A European-wide 222Radon and 222Radon progeny comparison study
Dominik Schmithüsen1, Scott Chambers2, Bernd Fischer3, Stefan Gilge4, Juha Hatakka5, Victor Kazan6, Rolf Neubert7, Jussi Paatero5, Michel Ramonet6, Clemens Schlosser8, Sabine Schmid8, Alex Vermeulen9,10, and Ingeborg Levin11Institut für Umweltphysik (IUP), Heidelberg University, 69120 Heidelberg, Germany 2Institute for Environmental Research (ANSTO), Lucas Heights, Australia 3Umweltbundesamt (UBA), Meßstelle Schauinsland, Oberried, Germany 4Deutscher Wetterdienst, Hohenpeißenberg (HPB), Hohenpeißenberg Germany 5Finnish Meteorological Institution (FMI), Helsinki, Finland 6Laboratoire des Sciences du Climat et de l’Environnement, LSCE/IPSL, CE A-CNRS-UVSQ, Université Paris-Saclay, Gif-sur-Yvette, France 7Centrum voor IsotopenOnderzoek (CIO), ESRIG, University of Groningen, Groningen, The Netherlands 8Bundesamt für Strahlenschutz (BfS), Freiburg, Germany 9Energy research Centre of the Netherlands (ECN), Petten, The Netherlands, 10now at: ICOS ERIC – Carbon Portal, Lund, Sweden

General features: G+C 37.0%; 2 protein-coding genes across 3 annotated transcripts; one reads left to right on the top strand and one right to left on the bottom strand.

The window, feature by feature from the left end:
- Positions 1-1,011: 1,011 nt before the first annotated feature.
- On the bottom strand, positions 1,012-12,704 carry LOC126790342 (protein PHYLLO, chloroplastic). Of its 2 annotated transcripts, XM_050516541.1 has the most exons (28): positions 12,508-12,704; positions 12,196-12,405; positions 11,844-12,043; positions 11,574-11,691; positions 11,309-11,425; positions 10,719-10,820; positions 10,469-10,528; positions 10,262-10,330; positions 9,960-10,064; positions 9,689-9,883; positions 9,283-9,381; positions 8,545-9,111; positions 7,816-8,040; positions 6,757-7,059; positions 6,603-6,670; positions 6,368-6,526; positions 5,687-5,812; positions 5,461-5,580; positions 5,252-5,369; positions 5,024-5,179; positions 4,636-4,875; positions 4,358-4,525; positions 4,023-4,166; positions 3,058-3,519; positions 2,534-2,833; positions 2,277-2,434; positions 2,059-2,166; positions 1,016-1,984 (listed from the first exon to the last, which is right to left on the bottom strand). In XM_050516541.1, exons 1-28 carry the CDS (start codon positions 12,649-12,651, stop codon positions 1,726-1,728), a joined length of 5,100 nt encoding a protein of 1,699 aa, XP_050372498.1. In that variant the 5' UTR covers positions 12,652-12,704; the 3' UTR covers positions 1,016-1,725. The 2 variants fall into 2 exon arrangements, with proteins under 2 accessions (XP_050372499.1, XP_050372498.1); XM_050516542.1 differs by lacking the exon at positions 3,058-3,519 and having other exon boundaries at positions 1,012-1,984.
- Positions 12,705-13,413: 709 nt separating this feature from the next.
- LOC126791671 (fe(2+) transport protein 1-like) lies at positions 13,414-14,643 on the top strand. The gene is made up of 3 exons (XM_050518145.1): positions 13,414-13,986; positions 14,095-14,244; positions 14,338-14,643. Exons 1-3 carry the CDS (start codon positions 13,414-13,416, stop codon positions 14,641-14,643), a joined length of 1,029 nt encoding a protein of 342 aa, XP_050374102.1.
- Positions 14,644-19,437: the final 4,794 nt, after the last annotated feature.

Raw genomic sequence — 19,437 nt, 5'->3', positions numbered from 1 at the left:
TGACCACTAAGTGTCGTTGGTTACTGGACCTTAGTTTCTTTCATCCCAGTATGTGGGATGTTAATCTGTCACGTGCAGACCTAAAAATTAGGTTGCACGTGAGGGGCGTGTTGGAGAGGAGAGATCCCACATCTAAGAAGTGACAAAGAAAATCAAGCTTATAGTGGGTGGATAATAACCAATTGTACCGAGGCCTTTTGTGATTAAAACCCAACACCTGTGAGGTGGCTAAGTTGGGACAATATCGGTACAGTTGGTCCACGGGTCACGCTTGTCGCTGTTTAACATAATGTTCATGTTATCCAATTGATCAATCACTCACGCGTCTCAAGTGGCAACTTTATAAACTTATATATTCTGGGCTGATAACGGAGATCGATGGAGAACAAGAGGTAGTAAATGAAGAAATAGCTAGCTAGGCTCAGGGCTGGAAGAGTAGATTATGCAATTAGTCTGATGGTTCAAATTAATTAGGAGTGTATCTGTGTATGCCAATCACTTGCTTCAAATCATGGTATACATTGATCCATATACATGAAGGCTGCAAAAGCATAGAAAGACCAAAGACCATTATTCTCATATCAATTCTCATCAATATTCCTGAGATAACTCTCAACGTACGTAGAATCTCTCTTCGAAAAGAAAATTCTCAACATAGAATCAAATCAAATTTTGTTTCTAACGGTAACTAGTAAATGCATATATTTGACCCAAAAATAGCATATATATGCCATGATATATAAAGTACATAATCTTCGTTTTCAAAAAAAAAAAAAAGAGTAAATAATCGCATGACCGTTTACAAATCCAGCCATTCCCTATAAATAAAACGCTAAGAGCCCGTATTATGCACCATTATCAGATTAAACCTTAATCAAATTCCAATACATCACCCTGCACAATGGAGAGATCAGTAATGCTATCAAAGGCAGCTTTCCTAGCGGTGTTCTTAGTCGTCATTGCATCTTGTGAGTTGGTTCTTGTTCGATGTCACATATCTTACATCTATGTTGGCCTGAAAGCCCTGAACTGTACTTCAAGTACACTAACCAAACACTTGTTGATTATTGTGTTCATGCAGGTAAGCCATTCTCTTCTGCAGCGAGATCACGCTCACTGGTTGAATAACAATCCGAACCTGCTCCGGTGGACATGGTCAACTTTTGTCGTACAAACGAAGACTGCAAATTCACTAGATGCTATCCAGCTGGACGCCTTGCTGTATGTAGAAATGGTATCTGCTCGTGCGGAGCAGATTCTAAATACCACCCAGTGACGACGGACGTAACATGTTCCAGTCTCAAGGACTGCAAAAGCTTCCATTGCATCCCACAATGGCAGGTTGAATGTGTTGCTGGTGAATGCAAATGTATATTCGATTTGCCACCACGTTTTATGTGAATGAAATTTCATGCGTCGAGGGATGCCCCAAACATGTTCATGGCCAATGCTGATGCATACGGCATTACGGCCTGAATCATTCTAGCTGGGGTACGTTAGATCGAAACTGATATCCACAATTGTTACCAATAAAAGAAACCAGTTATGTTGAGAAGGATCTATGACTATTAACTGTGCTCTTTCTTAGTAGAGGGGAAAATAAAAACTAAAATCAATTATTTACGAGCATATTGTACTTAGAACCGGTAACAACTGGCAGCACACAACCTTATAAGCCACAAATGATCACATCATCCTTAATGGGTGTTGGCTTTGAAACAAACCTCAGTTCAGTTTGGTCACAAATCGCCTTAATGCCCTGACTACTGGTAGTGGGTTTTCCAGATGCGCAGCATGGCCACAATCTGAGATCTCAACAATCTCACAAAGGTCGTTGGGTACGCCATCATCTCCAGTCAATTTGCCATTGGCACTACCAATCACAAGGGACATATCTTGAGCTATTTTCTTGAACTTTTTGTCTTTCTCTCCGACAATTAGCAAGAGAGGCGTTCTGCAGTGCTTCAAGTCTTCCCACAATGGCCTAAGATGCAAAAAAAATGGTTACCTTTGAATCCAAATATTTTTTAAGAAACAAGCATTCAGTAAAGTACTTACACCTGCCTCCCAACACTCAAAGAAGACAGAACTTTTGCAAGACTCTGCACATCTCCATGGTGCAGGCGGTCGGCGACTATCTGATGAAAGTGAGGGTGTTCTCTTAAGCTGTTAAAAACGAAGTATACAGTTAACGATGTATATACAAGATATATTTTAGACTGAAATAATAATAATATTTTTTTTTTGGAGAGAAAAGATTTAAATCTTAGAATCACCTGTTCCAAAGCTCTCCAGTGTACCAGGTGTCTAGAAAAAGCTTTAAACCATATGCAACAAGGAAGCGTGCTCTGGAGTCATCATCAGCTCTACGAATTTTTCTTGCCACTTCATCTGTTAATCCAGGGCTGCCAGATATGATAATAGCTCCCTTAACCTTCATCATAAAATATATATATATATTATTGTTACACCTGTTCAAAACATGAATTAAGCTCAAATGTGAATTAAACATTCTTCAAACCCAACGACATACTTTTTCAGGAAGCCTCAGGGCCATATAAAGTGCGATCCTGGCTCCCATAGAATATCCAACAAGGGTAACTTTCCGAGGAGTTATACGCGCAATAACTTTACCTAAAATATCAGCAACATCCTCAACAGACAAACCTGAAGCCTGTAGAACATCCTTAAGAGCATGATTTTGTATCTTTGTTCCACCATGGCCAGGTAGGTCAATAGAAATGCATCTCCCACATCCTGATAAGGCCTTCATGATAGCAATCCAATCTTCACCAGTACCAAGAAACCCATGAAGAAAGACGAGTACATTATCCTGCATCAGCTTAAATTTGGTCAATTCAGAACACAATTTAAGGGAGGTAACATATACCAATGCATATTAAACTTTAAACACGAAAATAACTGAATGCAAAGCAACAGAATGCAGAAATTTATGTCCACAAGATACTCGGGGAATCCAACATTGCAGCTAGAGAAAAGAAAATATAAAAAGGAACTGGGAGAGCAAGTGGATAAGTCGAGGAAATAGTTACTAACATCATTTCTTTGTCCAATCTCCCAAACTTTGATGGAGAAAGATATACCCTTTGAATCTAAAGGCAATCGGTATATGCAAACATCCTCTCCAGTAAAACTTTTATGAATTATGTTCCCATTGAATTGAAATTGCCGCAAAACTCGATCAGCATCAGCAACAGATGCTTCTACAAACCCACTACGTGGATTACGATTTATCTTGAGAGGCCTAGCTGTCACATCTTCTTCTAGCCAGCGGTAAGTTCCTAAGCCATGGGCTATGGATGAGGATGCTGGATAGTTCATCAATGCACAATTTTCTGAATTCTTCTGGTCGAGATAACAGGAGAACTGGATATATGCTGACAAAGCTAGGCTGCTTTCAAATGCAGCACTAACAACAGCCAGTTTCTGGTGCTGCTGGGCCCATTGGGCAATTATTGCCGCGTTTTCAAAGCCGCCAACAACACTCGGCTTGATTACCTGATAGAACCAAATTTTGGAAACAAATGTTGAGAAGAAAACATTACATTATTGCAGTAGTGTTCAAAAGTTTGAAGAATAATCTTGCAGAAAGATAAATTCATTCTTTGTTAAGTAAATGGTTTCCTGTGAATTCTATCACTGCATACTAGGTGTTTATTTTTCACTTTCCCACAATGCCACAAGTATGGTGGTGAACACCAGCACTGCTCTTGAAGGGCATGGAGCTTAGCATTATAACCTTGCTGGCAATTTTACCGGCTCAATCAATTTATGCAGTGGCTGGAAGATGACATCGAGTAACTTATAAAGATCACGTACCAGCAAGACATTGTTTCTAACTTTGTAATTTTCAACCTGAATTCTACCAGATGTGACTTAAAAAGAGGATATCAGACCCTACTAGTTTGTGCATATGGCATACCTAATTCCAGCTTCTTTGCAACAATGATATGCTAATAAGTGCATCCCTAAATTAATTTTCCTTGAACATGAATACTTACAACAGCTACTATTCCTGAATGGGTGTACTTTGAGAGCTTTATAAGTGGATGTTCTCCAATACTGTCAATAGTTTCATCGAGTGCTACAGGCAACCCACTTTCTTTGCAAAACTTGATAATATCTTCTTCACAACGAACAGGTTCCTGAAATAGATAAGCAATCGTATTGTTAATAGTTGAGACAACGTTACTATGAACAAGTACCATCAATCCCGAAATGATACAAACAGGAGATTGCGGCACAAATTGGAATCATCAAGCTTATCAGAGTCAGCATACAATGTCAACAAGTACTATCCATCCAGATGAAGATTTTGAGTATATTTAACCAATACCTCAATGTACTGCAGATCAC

Received: 01 Apr 2016 – Accepted for review: 24 Aug 2016 – Discussion started: 24 Aug 2016
Abstract. A European-wide 222Radon/222Radon progeny comparison study has been conducted in order to determine correction factors that could be applied to existing atmospheric 222Radon data sets for quantitative use of this tracer in atmospheric transport model validation. Two compact and easy-to-transport Heidelberg Radon Monitors (HRM) were moved around to run for at least one month at each of the nine European measurement stations that were included in the comparison. Linear regressions between parallel data sets were calculated, yielding correction factors relative to the HRM ranging from 0.68 to 1.45. A calibration bias between ANSTO (Australian Nuclear Science and Technology Organisation) two-filter radon monitors and the HRM of ANSTO/HRM = 1.11 ± 0.05 was found. For continental stations, which use one-filter systems, preliminary 214Po/222Rn disequilibrium values were estimated to lie between 0.8 at mountain stations (e.g. Schauinsland) and 0.9 at non-mountain sites for sampling heights around 20 to 30 m above ground level. Respective corrections need to be applied to obtain a consistent European 222Radon data set for further applications.
Schmithüsen, D., Chambers, S., Fischer, B., Gilge, S., Hatakka, J., Kazan, V., Neubert, R., Paatero, J., Ramonet, M., Schlosser, C., Schmid, S., Vermeulen, A., and Levin, I.: A European-wide 222Radon and 222Radon progeny comparison study, Atmos. Meas. Tech. Discuss., doi:10.5194/amt-2016-111, in review, 2016.